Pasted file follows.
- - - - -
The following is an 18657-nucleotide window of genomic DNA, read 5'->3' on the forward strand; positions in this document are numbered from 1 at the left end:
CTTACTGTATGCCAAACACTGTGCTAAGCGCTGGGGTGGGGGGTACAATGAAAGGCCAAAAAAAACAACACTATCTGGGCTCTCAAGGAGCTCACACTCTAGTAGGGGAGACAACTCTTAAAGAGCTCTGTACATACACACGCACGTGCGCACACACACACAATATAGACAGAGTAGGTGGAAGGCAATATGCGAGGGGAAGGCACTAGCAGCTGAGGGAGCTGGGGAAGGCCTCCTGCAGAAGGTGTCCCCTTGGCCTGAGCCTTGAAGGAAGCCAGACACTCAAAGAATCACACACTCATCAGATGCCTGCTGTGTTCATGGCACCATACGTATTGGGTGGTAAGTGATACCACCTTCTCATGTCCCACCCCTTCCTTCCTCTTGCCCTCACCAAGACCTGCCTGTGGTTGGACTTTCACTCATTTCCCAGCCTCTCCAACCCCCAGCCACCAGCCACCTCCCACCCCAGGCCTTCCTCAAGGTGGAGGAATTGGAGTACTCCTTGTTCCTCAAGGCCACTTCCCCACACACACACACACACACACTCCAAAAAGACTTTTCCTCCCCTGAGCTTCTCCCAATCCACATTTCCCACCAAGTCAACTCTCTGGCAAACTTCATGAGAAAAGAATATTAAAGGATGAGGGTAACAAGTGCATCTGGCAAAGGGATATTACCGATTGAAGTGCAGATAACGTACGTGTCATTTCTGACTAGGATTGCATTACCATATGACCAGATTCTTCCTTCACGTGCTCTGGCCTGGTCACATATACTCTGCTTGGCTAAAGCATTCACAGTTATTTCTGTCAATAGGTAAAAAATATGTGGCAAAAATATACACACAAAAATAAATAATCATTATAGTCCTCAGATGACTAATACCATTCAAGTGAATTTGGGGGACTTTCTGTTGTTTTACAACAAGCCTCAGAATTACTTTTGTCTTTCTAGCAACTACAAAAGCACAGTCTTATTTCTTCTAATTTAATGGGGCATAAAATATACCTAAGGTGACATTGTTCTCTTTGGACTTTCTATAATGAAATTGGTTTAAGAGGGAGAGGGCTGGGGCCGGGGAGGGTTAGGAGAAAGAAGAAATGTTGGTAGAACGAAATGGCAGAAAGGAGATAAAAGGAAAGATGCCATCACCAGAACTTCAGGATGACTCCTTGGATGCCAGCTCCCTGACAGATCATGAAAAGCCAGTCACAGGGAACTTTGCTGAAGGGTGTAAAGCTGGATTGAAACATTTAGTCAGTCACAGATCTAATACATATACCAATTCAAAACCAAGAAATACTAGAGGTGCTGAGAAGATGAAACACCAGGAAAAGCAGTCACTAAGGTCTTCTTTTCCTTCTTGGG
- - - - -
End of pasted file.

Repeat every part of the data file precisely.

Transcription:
The following is an 18657-nucleotide window of genomic DNA, read 5'->3' on the forward strand; positions in this document are numbered from 1 at the left end:
CTTACTGTATGCCAAACACTGTGCTAAGCGCTGGGGTGGGGGGTACAATGAAAGGCCAAAAAAAACAACACTATCTGGGCTCTCAAGGAGCTCACACTCTAGTAGGGGAGACAACTCTTAAAGAGCTCTGTACATACACACGCACGTGCGCACACACACACAATATAGACAGAGTAGGTGGAAGGCAATATGCGAGGGGAAGGCACTAGCAGCTGAGGGAGCTGGGGAAGGCCTCCTGCAGAAGGTGTCCCCTTGGCCTGAGCCTTGAAGGAAGCCAGACACTCAAAGAATCACACACTCATCAGATGCCTGCTGTGTTCATGGCACCATACGTATTGGGTGGTAAGTGATACCACCTTCTCATGTCCCACCCCTTCCTTCCTCTTGCCCTCACCAAGACCTGCCTGTGGTTGGACTTTCACTCATTTCCCAGCCTCTCCAACCCCCAGCCACCAGCCACCTCCCACCCCAGGCCTTCCTCAAGGTGGAGGAATTGGAGTACTCCTTGTTCCTCAAGGCCACTTCCCCACACACACACACACACACACTCCAAAAAGACTTTTCCTCCCCTGAGCTTCTCCCAATCCACATTTCCCACCAAGTCAACTCTCTGGCAAACTTCATGAGAAAAGAATATTAAAGGATGAGGGTAACAAGTGCATCTGGCAAAGGGATATTACCGATTGAAGTGCAGATAACGTACGTGTCATTTCTGACTAGGATTGCATTACCATATGACCAGATTCTTCCTTCACGTGCTCTGGCCTGGTCACATATACTCTGCTTGGCTAAAGCATTCACAGTTATTTCTGTCAATAGGTAAAAAATATGTGGCAAAAATATACACACAAAAATAAATAATCATTATAGTCCTCAGATGACTAATACCATTCAAGTGAATTTGGGGGACTTTCTGTTGTTTTACAACAAGCCTCAGAATTACTTTTGTCTTTCTAGCAACTACAAAAGCACAGTCTTATTTCTTCTAATTTAATGGGGCATAAAATATACCTAAGGTGACATTGTTCTCTTTGGACTTTCTATAATGAAATTGGTTTAAGAGGGAGAGGGCTGGGGCCGGGGAGGGTTAGGAGAAAGAAGAAATGTTGGTAGAACGAAATGGCAGAAAGGAGATAAAAGGAAAGATGCCATCACCAGAACTTCAGGATGACTCCTTGGATGCCAGCTCCCTGACAGATCATGAAAAGCCAGTCACAGGGAACTTTGCTGAAGGGTGTAAAGCTGGATTGAAACATTTAGTCAGTCACAGATCTAATACATATACCAATTCAAAACCAAGAAATACTAGAGGTGCTGAGAAGATGAAACACCAGGAAAAGCAGTCACTAAGGTCTTCTTTTCCTTCTTGGG